JERUSALEM -- Iran appears to have been behind the launch of a drone that was shot down over Israeli airspace this week, the Israeli military said Monday.
The army announced its conclusions on Monday, a day after air force helicopters and fighter jets were scrambled to intercept the drone when it entered Israeli territory from Syria. There were no casualties in the incident, but it added to the already heightened tensions between the two arch-enemies.
The interception happened shortly after Iranian state media reported that an Iranian adviser who was wounded in an Israeli airstrike in Syria over the weekend had died of his wounds. That made him the second Iranian adviser allegedly killed by Israel in recent days.
Last week, Greece announced the arrest of two Pakistani operatives it said were planning an attack on a Jewish center in Athens. Israel has said Iran was behind the plot.
The Israeli military said Monday an initial inquiry determined the intercepted drone was Iranian. It said debris was still being collected and analyzed.
Since the start of Syria’s conflict in March 2011, Iran has been a main supporter of President Bashar Assad’s government and has sent advisers and other assistance to the Syrian leader.
Throughout the Syrian war, Israel has carried out scores of airstrikes in the neighboring country.
Most of these strikes have been aimed at Iranian targets or suspected arms shipments to Hezbollah and other Iran-backed groups that have sent troops to back Assad.
Israel considers Iran to be its greatest enemy, citing the country's hostile rhetoric, support for militant groups like Hezbollah and its suspected nuclear program. Iran denies Western allegations that it is pursuing a nuclear bomb.
Israel appears to have stepped up its activities in Syria recently. The Syrian Observatory for Human Rights, an opposition-linked war monitor, says Israel has struck targets in Syria nine times this year.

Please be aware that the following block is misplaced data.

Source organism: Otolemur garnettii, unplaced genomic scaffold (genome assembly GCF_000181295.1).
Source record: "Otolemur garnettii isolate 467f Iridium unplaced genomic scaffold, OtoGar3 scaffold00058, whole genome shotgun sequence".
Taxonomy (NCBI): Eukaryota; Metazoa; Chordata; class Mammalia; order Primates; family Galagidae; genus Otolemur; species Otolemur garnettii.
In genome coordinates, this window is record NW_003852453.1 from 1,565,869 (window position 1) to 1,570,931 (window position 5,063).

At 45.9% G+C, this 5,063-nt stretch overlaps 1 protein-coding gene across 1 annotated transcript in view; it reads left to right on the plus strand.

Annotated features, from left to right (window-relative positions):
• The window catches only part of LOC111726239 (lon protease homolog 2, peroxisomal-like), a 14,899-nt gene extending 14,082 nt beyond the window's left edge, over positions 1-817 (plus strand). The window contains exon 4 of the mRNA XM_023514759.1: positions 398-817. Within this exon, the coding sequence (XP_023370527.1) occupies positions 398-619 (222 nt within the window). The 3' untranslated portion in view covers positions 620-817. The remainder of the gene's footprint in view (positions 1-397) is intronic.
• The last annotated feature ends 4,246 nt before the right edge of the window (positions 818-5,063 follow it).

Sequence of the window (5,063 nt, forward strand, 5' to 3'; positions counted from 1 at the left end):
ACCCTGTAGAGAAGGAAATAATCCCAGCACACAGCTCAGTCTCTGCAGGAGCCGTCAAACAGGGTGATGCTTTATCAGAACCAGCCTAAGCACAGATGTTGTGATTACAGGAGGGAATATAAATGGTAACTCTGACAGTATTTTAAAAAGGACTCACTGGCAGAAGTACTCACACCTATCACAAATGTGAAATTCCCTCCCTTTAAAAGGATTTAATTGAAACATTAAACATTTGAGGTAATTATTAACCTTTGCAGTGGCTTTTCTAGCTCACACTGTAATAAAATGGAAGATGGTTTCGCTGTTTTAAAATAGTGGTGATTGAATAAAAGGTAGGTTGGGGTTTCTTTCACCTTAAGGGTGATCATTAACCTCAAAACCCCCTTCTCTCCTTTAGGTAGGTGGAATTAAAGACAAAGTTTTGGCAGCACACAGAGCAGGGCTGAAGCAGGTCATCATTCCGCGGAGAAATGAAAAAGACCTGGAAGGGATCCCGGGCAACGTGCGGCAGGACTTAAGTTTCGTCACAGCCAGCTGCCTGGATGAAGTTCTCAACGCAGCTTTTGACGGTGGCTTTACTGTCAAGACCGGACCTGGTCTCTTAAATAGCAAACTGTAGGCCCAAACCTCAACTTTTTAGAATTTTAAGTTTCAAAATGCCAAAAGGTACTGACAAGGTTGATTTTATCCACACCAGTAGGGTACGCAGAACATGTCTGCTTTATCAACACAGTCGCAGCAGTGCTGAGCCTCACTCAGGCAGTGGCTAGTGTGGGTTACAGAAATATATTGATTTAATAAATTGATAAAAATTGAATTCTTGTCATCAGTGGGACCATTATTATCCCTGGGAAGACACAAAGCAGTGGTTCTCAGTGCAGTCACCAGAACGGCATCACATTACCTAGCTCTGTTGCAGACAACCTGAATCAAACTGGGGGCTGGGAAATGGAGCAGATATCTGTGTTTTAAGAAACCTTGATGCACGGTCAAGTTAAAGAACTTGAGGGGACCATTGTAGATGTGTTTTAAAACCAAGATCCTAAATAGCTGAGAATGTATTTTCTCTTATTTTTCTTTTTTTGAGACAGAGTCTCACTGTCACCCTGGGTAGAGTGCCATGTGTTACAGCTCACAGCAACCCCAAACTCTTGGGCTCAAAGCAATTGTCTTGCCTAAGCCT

Israel rarely acknowledges individual strikes, though Prime Minister Benjamin Netanyahu acknowledge recent unspecified activity in an address to soldiers at an Israeli air force base on Monday.
“I know the important work you are doing and while it is always important, it is especially so at this time,” he said. “You know very well that in recent days we have been active beyond our borders against regimes that support terrorism and are plotting to destroy us.”
On Sunday, the Syrian state news agency SANA, citing military sources, said Israeli strikes targeted sites in the city of Homs and surrounding countryside. Syrian air defenses intercepted the missiles and shot down some of them, it said.
The observatory reported that the missiles targeted Syrian military sites and those of Iran-linked militias, including a research center.
Later on Sunday, Israel’s defense minister, Yoav Gallant, commented about Syria during a visit to soldiers in the occupied West Bank but did not directly confirm the recent airstrikes.
“We will not allow the Iranians and Hezbollah to harm us. We have not allowed it in the past, we won’t allow it now, or anytime in the future,” Gallant said. He also accused Iran of seeking to entrench its presence along Israel’s borders.
“When necessary, we will push them out of Syria to where they belong. And that is Iran,” Gallant said.